Being inducted into the Juno Hall Of Fame isn't going to stop BUFFY SAINTE-MARIE from speaking her mind.

A Cree singer, songwriter, actress, artist and activist who has spent her life crusading for native rights and cultural protection, the 54-year-old Saskatchewan native says the Best Music Of Aboriginal Canada Juno category she helped create last year simply isn't enough.

"Congratulations to all the aboriginal music nominees, but obviously we need a second category in order to encompass the full scope of what we're putting out that's unique in Canada," says Sainte-Marie, who will be present at Copps to receive her award Sunday.

"All the nominees this year are basically pop artists, and that's not really what we had in mind when we founded this category. We're trying to recognize the fact that grass roots pow-wow music is selling.

"I think it's selling so well, it deserves a category of its own. And I don't think ethnic music is ever going to be able to compete with pop music."

Born on Piapot Reserve just outside Regina, Sainte-Marie was adopted and raised in Maine. As a teenager, she moved to New York and became part of the Greenwich Village folk scene, eventually signing a contract with Vanguard Records, and releasing her first album, It's My Way, in 1964.

Sainte-Marie is probably best known as a songwriter, as artists such as British folk singer DONOVAN and ELVIS PRESLEY had big hits with "Universal Soldier" and "Until It's Time For You To Go". In 1981, she co-wrote "Up Where We Belong", recorded by JOE COCKER and JENNIFER WARNES as the theme song for the movie An Officer And A Gentleman, which netted her an Academy Award for Best Song.

In the 1970's, Sainte-Marie quit the recording scene for sixteen years to raise her son DAKOTA WOLFCHILD, instead appearing on Sesame Street for five years.

Now based in Hawaii, which she calls "the rainiest place in the world,"

Sainte-Marie spends much of her time at home composing and painting on her computers.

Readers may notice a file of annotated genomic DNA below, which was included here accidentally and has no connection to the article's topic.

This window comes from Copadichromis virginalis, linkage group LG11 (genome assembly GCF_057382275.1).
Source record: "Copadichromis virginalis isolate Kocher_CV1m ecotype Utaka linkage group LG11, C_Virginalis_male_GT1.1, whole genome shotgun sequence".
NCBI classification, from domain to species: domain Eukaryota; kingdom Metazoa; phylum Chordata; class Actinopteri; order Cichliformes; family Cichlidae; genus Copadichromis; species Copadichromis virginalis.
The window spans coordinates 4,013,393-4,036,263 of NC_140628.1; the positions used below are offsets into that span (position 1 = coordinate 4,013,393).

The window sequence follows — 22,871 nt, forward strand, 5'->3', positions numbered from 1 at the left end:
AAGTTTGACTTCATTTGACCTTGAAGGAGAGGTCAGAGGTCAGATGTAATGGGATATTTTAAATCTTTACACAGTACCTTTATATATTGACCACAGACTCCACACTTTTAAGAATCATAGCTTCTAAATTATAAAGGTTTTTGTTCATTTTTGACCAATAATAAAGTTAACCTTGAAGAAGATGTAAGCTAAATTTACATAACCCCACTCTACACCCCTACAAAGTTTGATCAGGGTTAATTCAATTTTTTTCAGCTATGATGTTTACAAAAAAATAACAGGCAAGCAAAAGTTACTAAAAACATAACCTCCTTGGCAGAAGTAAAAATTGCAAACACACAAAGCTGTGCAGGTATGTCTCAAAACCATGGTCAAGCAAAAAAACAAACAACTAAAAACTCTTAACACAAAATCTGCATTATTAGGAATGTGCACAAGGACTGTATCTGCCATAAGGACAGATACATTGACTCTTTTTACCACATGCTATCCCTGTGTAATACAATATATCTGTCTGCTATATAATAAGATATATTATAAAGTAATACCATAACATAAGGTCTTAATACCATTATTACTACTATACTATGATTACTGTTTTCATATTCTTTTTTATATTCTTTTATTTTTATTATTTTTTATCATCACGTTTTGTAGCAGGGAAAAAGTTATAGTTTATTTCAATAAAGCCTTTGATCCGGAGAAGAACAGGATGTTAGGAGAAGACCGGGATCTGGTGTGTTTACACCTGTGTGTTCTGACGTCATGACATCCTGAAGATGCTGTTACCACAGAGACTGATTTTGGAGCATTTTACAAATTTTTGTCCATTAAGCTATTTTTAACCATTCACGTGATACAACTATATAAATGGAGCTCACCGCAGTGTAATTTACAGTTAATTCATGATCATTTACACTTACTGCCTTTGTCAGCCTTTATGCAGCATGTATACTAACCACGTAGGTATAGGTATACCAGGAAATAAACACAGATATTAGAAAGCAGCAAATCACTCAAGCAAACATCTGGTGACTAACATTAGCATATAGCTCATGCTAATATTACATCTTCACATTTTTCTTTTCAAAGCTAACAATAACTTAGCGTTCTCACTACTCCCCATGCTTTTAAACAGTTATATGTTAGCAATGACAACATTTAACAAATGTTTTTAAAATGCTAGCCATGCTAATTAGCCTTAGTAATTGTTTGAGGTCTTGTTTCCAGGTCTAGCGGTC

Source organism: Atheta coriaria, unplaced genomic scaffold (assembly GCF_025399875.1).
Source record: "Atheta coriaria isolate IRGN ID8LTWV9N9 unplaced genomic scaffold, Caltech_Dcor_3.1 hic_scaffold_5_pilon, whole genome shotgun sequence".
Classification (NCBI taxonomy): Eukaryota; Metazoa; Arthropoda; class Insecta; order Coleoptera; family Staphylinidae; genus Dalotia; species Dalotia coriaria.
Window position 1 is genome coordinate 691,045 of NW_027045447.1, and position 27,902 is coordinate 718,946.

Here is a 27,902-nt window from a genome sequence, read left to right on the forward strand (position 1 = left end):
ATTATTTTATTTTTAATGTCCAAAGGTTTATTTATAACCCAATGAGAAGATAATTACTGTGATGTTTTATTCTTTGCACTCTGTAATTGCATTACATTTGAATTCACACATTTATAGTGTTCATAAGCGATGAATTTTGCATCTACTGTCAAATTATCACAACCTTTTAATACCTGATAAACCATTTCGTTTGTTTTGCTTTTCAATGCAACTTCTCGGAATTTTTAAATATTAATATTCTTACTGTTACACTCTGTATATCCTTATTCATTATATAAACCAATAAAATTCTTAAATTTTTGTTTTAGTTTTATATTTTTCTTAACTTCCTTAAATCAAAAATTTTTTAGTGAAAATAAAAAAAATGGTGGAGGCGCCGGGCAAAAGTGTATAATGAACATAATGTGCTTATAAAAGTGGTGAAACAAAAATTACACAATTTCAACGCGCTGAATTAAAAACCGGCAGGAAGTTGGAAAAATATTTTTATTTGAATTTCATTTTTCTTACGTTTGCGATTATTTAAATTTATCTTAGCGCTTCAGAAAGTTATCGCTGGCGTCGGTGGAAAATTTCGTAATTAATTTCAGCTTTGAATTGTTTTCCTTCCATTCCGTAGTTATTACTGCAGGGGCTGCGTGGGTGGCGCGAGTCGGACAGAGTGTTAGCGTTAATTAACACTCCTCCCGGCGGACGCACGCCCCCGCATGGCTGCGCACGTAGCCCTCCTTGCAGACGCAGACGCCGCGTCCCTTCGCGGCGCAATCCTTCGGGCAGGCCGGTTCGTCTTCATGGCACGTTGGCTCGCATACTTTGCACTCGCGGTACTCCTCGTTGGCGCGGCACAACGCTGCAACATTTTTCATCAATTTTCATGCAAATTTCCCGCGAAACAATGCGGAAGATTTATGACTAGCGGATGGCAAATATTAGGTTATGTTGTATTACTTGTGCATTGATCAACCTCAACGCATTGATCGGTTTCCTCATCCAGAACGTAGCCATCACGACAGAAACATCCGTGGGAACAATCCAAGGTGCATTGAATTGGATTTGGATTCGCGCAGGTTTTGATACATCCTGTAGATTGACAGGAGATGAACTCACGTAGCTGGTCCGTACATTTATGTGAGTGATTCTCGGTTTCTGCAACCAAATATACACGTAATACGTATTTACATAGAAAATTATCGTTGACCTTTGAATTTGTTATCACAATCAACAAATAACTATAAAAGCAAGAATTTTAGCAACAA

"I'm pleasantly surprised," says Sainte-Marie of her induction. "I've had an unusual career. I haven't had the career of somebody who's dedicated to being on the charts, and I think it's very nice that the Junos would honor somebody who is definitely an alternative artist, as opposed to a hit artist."

Currently working on four albums, including a Christmas record and a children's project, Buffy Sainte-Marie is also spending much of her time these days teaching native musicians about copyright protection.

"I'm circulating a lot of information about copyrighted material," explains Sainte-Marie. "There is the concern that in a couple of years, the entire literature of Native Canadians will be on some publisher's wall like a trophy, in which case it will be out of our hands. People do collect Indian things without regard, and all kinds of people will go in and record Indian music without according it the respect that they would for pop.

"I'm really pushing very hard to have a museum like the Smithsonian feel obligated to provide grass roots people with the information they need to copyright our material. It is our intellectual property and should not be taken out of our hands."




1964 -- It's My Way  -- Vanguard

1966 -- Little Wheel Spin & Spin

1968 -- I'm Gonna Be A Country Girl Again

1971 -- She Used To Want To Be A Ballerina

1972 -- Fire & Fleet & Candlelight

1973 -- Quiet Places

1973 -- Moonshot

1974 -- Native Northamerican Child

1974 -- Buffy -- MCA

1975 -- Changing Woman

1976 -- Best Of Buffy Sainte Marie, Vol. 1

1976 -- Best Of Buffy Sainte Marie, Vol. 2

1976 -- Sweet America

1991 -- Coincidence And Likely Stories --  Chrysalis

1996 -- Up Where We Belong


©1997, 1999 Nick Krewen, Octopus Media Ink


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